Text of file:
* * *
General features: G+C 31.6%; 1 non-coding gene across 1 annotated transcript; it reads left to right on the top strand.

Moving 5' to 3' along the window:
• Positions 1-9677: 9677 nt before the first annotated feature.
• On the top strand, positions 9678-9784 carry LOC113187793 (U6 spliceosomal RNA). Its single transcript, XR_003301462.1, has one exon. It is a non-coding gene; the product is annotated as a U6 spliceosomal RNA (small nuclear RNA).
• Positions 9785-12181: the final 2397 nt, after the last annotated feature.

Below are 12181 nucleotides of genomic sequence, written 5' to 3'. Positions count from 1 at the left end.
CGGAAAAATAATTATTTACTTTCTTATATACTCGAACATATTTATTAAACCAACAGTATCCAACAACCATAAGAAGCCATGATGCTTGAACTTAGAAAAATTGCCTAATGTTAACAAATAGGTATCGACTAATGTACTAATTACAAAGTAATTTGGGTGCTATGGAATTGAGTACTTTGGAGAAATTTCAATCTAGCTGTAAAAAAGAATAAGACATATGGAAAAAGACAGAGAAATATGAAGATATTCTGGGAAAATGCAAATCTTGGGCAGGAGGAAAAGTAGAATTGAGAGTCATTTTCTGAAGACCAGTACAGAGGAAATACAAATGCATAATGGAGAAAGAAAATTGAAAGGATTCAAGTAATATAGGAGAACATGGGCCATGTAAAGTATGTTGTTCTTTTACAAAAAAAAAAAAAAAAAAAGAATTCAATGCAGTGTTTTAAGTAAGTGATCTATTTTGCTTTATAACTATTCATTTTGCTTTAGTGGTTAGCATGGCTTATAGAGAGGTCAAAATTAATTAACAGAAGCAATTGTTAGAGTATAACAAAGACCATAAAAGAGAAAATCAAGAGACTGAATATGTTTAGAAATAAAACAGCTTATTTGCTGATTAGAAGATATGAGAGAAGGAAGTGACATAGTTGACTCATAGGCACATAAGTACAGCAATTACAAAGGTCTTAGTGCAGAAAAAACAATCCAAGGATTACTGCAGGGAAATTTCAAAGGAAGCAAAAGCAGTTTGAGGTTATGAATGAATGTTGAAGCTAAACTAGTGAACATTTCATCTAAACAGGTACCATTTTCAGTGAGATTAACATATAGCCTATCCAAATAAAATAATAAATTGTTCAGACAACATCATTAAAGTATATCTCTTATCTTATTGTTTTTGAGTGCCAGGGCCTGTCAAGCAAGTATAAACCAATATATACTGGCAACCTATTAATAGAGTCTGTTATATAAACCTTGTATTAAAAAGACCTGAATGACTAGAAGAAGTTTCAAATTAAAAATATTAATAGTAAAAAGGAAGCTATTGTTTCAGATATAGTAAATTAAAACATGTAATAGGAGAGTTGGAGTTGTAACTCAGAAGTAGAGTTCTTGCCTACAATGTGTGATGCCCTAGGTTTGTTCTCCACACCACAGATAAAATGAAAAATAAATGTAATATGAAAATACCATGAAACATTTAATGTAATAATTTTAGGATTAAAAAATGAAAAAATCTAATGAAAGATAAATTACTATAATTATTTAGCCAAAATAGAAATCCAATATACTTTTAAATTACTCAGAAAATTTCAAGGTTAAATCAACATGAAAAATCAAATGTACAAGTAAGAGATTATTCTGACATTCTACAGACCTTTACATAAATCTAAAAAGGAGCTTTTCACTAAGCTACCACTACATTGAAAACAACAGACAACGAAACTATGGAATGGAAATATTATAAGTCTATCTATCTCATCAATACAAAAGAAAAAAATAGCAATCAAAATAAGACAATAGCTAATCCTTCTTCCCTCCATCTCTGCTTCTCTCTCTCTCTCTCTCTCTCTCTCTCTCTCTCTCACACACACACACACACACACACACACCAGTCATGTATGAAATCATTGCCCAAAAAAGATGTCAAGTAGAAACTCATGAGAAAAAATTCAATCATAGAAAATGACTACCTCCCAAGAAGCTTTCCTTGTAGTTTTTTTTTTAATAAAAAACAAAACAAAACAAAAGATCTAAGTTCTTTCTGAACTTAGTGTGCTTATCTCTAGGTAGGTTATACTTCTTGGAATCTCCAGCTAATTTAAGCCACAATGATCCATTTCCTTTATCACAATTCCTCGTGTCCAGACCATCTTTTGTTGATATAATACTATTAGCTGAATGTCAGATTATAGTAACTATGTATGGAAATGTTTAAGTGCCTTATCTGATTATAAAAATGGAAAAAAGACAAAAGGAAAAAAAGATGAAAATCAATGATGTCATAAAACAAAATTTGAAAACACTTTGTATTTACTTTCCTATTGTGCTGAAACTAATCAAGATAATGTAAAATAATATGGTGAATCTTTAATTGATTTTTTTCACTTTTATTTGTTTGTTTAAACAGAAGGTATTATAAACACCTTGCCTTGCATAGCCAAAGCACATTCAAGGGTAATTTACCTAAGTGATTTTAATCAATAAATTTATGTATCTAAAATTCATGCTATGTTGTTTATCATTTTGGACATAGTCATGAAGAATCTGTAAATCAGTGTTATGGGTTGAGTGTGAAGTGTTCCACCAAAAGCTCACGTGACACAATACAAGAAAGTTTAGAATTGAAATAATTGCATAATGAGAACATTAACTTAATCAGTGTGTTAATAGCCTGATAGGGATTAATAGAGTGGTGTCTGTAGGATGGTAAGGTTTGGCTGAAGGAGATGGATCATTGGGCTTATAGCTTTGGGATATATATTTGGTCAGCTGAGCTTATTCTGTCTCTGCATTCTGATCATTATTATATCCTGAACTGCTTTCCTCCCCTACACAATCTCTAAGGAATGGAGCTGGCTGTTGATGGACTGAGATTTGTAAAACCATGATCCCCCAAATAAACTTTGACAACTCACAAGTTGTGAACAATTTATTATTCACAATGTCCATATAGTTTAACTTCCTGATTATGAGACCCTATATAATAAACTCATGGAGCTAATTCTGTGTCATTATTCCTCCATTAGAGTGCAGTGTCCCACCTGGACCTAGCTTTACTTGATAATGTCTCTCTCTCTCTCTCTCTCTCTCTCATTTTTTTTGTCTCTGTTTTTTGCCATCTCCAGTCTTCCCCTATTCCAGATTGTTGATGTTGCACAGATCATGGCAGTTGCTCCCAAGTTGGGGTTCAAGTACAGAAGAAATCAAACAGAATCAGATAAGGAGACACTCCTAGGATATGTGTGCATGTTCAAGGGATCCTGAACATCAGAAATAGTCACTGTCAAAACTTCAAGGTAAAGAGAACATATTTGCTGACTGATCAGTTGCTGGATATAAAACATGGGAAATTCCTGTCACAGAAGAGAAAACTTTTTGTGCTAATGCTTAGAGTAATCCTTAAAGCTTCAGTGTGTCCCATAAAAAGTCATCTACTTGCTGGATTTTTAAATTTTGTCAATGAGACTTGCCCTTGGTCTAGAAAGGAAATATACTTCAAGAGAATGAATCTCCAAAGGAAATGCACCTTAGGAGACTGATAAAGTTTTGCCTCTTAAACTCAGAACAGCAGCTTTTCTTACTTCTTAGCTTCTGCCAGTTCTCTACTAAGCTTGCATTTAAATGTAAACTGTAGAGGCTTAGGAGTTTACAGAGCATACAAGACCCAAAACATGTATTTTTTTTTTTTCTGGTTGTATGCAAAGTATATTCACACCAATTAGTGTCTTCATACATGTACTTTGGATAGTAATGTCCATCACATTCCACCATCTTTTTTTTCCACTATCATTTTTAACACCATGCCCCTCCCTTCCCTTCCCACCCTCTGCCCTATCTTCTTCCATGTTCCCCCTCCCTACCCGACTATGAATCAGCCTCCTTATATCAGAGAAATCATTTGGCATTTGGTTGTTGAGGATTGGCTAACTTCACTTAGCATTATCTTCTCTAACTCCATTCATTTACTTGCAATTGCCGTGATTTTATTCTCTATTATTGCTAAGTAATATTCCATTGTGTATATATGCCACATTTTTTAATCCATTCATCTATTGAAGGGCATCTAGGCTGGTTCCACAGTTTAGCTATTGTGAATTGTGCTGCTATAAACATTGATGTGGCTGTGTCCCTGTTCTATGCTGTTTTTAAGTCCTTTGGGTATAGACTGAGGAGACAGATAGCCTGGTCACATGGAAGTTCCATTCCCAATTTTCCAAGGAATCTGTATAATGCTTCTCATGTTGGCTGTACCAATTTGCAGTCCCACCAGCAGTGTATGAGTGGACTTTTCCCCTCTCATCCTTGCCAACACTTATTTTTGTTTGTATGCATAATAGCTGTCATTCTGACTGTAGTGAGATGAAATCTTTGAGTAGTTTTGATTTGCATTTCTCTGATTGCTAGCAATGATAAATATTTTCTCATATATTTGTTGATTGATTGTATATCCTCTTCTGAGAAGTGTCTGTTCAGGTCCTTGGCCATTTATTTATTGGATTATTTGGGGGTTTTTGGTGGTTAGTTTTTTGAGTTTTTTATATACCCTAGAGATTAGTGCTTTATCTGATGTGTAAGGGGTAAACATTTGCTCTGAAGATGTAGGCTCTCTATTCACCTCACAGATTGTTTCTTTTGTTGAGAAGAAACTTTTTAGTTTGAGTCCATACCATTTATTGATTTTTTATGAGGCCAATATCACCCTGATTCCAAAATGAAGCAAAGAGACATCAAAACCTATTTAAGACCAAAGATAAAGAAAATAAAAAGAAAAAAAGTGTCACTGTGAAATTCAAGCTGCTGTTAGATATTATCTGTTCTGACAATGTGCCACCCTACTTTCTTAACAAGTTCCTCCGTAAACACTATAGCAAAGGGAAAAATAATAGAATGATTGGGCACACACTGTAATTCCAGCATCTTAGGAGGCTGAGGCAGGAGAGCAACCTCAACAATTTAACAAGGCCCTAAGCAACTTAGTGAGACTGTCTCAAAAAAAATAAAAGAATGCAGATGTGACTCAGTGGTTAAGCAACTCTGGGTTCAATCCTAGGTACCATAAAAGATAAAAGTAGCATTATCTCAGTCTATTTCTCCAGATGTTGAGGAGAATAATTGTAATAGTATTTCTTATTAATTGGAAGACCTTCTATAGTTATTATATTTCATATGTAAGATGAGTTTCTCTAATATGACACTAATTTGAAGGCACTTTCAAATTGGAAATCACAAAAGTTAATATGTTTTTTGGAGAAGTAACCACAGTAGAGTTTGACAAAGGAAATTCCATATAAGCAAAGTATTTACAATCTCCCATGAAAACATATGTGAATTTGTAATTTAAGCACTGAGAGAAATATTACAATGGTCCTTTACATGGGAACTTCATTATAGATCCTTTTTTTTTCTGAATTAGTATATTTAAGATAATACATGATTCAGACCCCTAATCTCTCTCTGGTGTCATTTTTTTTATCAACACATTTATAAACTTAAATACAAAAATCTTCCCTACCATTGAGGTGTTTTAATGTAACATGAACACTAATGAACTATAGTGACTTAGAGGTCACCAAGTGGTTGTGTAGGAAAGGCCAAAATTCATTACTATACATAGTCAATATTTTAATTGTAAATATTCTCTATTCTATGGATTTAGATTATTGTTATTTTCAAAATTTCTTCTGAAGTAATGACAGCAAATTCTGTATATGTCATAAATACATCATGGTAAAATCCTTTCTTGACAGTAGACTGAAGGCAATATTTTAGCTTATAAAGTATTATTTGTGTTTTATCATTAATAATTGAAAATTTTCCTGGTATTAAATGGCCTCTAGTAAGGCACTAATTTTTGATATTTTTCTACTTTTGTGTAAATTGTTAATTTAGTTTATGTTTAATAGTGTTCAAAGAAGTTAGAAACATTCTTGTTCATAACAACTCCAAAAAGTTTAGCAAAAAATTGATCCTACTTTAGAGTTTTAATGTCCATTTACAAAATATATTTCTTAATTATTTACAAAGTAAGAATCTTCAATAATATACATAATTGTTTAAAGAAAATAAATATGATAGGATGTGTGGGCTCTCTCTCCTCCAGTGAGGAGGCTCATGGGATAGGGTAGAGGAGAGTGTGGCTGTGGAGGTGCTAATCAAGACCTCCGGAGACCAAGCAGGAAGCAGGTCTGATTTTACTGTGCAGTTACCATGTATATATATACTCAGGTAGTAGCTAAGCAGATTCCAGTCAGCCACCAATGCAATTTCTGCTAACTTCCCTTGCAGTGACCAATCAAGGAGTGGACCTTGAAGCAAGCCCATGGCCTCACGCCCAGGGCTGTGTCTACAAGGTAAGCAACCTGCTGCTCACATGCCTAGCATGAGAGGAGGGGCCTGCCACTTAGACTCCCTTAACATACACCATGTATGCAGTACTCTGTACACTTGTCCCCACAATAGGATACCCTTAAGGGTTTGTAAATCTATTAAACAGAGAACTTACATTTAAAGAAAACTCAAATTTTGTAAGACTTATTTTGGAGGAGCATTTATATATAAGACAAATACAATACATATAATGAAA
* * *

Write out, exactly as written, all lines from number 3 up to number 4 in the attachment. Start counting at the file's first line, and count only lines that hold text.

• Positions 1-9677: 9677 nt before the first annotated feature.
• On the top strand, positions 9678-9784 carry LOC113187793 (U6 spliceosomal RNA). Its single transcript, XR_003301462.1, has one exon. It is a non-coding gene; the product is annotated as a U6 spliceosomal RNA (small nuclear RNA).